How science (and common sense) can help us manage the mental health impacts of the bushfire crisis

By: Associate Professor Samuel Harvey, Chief Psychiatrist at the Black Dog Institute & Richard Bryant, Scientia Professor at UNSW Sydney

The bushfires that raged across Australia were unprecedented in their scale and duration. While the physical effects of these fires are readily captured in images of razed homes and injured wildlife, the mental health impacts are harder to measure. With the Morrison Government’s announcement of $76 million for mental health support, it’s timely to ask what the science tells us about how this funding can be most usefully spent.

Professor Samuel Harvey, Chief Psychiatrist at the Black Dog Institute
Richard Bryant, Scientia Professor at UNSW Sydney

Studies done after previous large-scale disasters tell us that most people are able to bounce back from these terrible situations. That is not to say that there will not be a significant amount of distress, worry, tears and sleepless nights along the way. We know that these reactions are very common and understandable. However, these are usually temporary, and most people will be able to adapt.

While this is an important message to be getting out, we must not forget the sizable proportion of individuals who will face long lasting mental health issues as a result of these fires. When residents impacted by the Black Saturday bushfires were followed up four years after the fires, around one in six of still had symptoms suggestive of posttraumatic stress disorder (PTSD), with similarly high rates of depression, anxiety and alcohol use problems.

The evidence from Australia and overseas tells us there are four key things that our leaders must do as they plan our recovery response in order to reduce the mental health impacts of the current crisis.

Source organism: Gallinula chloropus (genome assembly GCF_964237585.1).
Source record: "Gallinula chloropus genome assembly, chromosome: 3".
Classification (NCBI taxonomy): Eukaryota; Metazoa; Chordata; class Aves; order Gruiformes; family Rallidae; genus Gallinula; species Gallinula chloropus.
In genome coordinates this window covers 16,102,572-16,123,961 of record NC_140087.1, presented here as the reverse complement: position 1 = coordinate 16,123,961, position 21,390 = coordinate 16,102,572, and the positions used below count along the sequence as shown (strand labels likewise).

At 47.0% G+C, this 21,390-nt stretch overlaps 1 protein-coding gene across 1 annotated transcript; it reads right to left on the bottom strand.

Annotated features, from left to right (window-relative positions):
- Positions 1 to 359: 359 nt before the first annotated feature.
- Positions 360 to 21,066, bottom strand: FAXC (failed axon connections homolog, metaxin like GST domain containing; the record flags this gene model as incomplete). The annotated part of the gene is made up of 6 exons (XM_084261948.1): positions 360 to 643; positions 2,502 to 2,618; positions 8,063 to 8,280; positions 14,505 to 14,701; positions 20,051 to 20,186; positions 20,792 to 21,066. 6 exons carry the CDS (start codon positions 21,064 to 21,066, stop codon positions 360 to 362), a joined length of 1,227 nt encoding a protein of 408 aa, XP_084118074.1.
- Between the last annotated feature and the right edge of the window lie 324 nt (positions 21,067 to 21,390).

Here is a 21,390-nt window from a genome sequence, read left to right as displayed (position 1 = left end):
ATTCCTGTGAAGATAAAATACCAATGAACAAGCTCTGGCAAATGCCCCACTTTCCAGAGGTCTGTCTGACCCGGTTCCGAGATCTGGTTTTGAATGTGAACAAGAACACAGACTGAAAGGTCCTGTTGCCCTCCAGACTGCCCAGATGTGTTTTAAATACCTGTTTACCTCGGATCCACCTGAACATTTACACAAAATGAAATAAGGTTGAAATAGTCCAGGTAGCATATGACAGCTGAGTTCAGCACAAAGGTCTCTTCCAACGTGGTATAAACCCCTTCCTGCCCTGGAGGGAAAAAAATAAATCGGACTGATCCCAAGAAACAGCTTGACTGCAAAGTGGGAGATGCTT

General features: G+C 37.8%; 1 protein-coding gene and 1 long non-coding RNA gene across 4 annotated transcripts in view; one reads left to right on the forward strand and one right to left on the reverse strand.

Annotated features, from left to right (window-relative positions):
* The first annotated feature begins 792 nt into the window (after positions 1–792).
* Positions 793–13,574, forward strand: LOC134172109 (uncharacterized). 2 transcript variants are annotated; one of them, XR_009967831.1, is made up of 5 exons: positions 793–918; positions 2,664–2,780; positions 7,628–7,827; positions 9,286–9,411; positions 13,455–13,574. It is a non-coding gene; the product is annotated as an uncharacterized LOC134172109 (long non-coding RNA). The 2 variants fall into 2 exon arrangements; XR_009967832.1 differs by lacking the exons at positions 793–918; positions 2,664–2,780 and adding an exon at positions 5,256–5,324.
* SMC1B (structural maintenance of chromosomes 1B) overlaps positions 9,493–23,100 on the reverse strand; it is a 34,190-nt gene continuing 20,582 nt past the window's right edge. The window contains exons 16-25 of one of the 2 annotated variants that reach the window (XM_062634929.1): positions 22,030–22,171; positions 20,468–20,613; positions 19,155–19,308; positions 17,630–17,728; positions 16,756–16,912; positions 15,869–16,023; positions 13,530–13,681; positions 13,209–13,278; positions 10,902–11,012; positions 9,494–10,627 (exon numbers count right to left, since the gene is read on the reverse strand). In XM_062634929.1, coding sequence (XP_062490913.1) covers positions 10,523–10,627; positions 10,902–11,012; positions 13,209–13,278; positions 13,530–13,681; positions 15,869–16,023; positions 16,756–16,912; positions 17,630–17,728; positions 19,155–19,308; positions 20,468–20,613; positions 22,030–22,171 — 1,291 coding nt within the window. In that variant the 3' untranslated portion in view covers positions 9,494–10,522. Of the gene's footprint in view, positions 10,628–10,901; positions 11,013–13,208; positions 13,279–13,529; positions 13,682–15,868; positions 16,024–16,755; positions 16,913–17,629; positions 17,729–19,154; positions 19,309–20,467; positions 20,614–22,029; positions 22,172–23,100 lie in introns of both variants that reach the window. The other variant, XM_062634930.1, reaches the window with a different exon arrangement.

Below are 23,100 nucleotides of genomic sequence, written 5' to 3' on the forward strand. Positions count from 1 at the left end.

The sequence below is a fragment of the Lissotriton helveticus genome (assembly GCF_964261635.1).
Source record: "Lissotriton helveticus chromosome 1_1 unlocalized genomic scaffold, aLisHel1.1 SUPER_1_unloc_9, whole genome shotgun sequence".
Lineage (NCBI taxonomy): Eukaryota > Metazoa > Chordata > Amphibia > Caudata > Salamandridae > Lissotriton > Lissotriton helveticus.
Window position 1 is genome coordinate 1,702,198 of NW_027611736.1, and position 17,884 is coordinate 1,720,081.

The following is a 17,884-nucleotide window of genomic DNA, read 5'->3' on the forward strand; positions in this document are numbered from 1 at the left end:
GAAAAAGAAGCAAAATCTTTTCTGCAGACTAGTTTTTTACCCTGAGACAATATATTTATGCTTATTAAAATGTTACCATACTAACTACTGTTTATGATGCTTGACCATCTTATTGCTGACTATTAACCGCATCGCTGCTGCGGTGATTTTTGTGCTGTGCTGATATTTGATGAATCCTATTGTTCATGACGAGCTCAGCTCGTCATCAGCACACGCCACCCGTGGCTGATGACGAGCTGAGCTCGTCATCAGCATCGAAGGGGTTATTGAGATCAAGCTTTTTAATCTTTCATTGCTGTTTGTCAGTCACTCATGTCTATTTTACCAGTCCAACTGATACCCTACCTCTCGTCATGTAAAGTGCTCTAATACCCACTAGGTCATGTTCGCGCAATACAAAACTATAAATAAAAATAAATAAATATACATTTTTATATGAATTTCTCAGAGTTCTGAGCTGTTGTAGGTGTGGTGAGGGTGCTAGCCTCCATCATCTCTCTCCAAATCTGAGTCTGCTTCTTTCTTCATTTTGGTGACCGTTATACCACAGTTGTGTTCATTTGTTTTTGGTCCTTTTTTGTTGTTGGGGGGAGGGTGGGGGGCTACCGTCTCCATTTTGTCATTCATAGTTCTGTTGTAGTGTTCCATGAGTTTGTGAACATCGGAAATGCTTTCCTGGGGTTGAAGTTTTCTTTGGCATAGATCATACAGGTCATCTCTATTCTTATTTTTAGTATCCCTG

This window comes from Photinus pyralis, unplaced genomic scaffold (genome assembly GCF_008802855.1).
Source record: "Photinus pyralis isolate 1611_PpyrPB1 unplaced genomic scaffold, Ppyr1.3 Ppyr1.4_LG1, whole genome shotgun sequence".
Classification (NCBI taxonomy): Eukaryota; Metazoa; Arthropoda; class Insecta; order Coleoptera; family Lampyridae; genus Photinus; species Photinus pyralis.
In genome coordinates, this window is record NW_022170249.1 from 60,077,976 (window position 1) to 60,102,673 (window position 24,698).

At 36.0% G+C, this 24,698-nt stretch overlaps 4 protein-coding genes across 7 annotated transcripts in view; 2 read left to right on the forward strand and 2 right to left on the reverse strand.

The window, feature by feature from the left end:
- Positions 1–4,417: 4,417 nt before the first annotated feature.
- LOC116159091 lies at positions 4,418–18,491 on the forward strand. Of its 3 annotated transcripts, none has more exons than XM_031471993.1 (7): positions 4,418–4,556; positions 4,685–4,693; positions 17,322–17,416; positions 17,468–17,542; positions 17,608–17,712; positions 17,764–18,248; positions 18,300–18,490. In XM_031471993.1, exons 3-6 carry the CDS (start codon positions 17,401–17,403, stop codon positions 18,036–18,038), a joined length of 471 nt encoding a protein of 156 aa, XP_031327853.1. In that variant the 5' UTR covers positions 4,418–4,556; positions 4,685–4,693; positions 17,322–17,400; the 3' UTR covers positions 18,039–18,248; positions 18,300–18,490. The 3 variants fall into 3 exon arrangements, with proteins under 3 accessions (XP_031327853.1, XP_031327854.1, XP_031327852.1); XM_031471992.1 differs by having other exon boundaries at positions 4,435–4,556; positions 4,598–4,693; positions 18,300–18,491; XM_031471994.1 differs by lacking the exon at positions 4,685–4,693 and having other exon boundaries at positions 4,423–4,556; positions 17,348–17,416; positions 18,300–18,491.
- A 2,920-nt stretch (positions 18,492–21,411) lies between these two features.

First, for many years the knee-jerk reaction has been to deploy well-meaning counsellors to disaster sites to offer psychological debriefing. This is not what these communities need. There is ample evidence that immediate debriefing after trauma is not helpful and probably harmful. What is critical in this early response stage is to ensure that people feel safe, can return to their routines, and are not exposed to additional sources of stress. This means the best thing that can happen right now to reduce the mental health impacts of these fires is to ensure that impacted communities have access to shelter, resources, communication, reliable information and hope for the future.

Second, there is overwhelming evidence that social support is a major factor in determining how people respond to trauma. A delay in being able to connect with loved ones was a major risk factor for mental health problems following the 2005 London Bombings. Over the coming weeks, affected communities must be given the resources and support to come together in the ways that best fit their existing context, their culture and history. This can be especially important for children, whose adaptations will be largely influenced by the support offered by parents; which is much more important than counselling provided by strangers.

Third, we know that a significant number of people in the impacted communities are going to need ongoing professional mental health support. A disturbing finding from the Black Saturday fires was that despite an influx of widely promoted support services, one-third of people with significant long-term mental health problems were not receiving any mental health care. Not only do we need to ensure that GPs and mental health services have the resources and skills to deal with mental health needs, any barriers to accessing these services must also be removed. After Hurricane Katrina, rates of mental health issues were still rising one year after the storm, so additional resources will need to be in place for many years.

Finally, special consideration needs to be given to the first responders who are risking their lives to protect communities. They will be exposed to a lot of trauma on top of being fatigued, displaced from their families and communities and, in some cases, suffering themselves from property loss. Although Australian first responder agencies have access to some of the world’s leading mental health initiatives, many volunteer firefighters will require additional focused support in the years ahead.

The current bushfire crisis is testing our society in myriad ways. Huge amounts of money and resources are now being promised to impacted communities, which shows our country at its best. But we know the mental health impacts of these fires will still be felt long after the final fire is extinguished. As we look towards a future of increasingly long fire seasons, we owe it to our impacted communities and first responders to make evidence-based recovery decisions now, or risk paying a significant psychological price in the long run.

Feb. 20, 2020

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